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Built in 1827, the Sri Mariamman Temple was initially a structure made from wood and attap. In 1843, it was rebuilt with brick and plaster. Visitors enter through a doorway framed by banana fronds, under a gopuram with 72 elaborately crafted Hindu deities. Singapore's oldest Hindu temple, this temple is dedicated to Mariamman, the goddess revered for her ability to cure epidemic illnesses. The annual fire-walking ceremony, the Thimithi Festival, is celebrated here in the month of Aipasi (around October and November). This is when devotees perform penance by walking on a bed of burning coal and emerge unhurt.
The first thing you would notice about the Jamae Mosque is the pair of pagoda-like minarets. Some people feel that this indicates signs of Chinese influences, which would not be surprising since Chinatown is just round the corner. The 1920s saw the building of the first mosque on the premises. This was then replaced by the present building, which was built between 1830 and 1835 by the Chulias, or Muslims from South India. The mosque was gazetted as a national monument in 1974.
Established by the Chettiars from South India, the Sri Layan Sithi Vinayagar Temple in Singapore is reflection of some Indian traditions in the region. The temple is always crowded during weekends and you have to stand in a long queue to be able to get in. Established for Lord Ganesha, this place is done in intricate work and detailing is superb. The temple is pretty old now but still very popular in the local area.
Built in 1827, this mosque is known by several other names, one of them is Kuchu Palli. When translated from Tamil, the name means 'hut mosque', which gives us an idea of how the original building must have appeared to the devotees. On the other hand, the Chulias (Indian Muslims from south India) know it as Masjid Chulia. The existing building of brick and plaster was erected in 1850 to 1855. It was gazetted as a national monument in 1974.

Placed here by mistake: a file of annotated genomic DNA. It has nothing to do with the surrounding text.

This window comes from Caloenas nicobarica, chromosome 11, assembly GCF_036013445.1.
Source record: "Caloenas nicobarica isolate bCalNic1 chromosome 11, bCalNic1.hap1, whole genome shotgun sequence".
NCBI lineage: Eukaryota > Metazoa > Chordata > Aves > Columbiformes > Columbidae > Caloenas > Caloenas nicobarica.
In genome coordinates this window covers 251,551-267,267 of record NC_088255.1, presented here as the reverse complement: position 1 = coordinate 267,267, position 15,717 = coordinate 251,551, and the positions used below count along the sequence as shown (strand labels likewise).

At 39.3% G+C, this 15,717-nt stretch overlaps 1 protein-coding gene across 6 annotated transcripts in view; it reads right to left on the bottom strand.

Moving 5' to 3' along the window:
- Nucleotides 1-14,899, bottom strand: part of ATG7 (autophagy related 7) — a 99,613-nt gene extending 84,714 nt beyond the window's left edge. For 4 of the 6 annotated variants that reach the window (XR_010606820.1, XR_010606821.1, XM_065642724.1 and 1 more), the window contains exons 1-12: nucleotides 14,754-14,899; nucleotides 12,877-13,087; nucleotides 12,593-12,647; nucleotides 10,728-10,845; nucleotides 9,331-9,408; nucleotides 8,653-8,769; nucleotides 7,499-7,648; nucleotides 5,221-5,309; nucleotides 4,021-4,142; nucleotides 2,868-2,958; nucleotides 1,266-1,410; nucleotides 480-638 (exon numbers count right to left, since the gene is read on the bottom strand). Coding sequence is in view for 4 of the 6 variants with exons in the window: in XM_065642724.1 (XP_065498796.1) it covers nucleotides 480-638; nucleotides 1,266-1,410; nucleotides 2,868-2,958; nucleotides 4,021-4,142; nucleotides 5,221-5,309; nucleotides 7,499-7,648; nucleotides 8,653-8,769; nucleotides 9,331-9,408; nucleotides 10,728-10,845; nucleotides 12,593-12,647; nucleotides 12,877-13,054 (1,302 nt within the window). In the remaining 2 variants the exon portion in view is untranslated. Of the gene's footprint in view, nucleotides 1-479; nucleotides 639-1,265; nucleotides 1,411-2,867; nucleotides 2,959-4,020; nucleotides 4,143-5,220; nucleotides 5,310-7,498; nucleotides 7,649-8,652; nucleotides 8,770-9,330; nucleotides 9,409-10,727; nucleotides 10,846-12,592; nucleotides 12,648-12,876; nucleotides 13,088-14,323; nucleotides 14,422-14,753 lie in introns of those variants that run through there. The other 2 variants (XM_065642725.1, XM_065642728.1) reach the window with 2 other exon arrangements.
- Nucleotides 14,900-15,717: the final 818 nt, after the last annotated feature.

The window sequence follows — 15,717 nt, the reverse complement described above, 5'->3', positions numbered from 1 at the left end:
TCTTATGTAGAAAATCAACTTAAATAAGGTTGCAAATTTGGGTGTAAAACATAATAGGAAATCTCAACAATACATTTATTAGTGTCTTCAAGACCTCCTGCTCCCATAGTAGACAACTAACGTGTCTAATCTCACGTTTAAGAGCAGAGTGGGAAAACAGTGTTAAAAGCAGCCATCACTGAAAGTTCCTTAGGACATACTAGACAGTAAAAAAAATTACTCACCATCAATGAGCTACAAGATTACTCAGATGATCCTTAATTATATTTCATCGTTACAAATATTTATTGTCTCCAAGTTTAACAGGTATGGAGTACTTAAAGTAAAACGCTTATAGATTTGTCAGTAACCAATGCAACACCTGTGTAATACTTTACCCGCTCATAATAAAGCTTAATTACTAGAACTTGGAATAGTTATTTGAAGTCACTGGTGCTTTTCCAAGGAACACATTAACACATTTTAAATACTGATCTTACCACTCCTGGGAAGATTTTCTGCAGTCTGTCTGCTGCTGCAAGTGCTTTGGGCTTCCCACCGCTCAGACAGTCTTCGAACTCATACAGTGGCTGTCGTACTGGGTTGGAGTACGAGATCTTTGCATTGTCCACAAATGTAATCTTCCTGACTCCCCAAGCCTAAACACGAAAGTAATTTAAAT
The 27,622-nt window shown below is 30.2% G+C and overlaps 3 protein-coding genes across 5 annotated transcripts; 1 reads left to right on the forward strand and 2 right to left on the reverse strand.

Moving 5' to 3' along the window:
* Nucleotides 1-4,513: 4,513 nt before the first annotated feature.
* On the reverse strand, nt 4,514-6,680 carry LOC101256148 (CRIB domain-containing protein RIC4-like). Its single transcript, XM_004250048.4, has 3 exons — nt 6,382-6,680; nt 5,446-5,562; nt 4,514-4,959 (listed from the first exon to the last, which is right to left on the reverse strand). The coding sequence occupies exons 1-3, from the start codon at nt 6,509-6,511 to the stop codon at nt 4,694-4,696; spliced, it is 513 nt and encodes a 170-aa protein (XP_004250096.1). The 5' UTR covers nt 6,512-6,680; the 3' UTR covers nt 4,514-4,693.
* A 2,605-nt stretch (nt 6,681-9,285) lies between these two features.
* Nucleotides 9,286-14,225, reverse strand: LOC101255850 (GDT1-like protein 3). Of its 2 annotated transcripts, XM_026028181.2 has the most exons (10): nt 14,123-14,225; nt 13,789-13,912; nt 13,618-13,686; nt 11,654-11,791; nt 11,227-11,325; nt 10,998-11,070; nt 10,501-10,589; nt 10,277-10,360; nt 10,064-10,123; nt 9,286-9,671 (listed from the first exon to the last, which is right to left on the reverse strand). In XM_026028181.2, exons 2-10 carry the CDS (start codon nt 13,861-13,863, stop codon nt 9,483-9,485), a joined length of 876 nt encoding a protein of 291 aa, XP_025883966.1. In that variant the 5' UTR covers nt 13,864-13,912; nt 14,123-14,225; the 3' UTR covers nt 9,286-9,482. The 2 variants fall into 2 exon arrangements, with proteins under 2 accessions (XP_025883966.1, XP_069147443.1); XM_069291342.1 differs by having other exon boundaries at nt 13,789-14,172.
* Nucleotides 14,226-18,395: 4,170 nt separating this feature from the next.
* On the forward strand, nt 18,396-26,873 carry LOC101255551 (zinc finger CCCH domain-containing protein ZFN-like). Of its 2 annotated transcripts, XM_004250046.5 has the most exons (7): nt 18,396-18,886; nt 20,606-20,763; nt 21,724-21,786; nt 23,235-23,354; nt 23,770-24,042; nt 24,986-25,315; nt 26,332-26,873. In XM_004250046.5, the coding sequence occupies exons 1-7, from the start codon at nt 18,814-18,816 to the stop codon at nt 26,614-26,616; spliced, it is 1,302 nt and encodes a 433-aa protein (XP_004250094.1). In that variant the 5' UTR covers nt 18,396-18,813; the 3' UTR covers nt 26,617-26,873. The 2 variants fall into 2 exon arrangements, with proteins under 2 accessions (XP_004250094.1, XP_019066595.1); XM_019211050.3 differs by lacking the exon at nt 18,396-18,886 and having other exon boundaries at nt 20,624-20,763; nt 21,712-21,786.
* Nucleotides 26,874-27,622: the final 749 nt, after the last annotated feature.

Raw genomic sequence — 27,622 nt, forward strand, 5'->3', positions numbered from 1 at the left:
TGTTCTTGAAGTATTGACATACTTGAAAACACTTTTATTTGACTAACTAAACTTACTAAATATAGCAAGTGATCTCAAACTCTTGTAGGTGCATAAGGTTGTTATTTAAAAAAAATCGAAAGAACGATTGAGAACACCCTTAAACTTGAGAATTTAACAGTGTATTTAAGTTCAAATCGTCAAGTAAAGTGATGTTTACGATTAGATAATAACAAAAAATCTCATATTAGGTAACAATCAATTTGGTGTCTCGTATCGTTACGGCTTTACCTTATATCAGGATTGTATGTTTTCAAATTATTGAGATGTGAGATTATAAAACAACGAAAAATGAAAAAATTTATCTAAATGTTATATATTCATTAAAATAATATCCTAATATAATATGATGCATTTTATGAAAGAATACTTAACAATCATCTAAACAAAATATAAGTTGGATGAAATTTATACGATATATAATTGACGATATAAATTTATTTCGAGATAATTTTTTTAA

This Taoist temple (also known as the Temple of Heavenly Happiness) was built in the early 1840s, at a time when the waterfront was practically at its doorstep. Then, it was merely a humble joss house dedicated to Ma Cho Po, Mother of Heavenly Sages. Sailors gave thanks to her for a safe journey.This is the oldest Chinese temple in Singapore, and perhaps the most cosmopolitan of all, if you consider the Dutch Delft tiles in the courtyard, English motif tiles at the altar, and Scottish cast iron girdles at the doorway. Interestingly, it was built without using a single nail.
One of the oldest Tamil Muslim mosques in the Straits Settlements, the Nagore Durgha Shrine was completed in 1830. Sometimes called Masjid Chulia, it initially served as a cultural center for early Tamil immigrants. The building is dedicated to the memory of Shahul Hamid Durgha, a holy man from Nagore, southern India, whose tomb can be found within the mosque. Because of this, some people feel this building is actually a 'keramat', (place of veneration) not a mosque. Architecturally, it presents an intriguing blend of classical and Indian-Muslim motifs, surmounted by turrets. Note also the Doric columns and Palladian doors.
There are more than 40 Methodist churches in Singapore, but the Telok Ayer Chinese Methodist Church in Chinatown is certainly the most important. The church was built in 1924 and served as a refuge during World War II, and has been designated a national monument for its important role in Singapore’s history. It also remains a very active church and is the base for the senior pastor and multiple choirs. The church offers services every Sunday in the English, Mandarin, and Hokkien languages, and everyone is welcome.
The Seng Wong Beo Temple is a very unique temple in Singapore. The god, who is prayed to, is the Chinese City God, who looks after the well-being of the city and guides dead souls to the underworld. This deity is very revered in the area and is the only temple in the city that hosts ghost marriages. It is basically for people who have lost their younger ones and the marriage ceremony is for them to have a happy afterlife.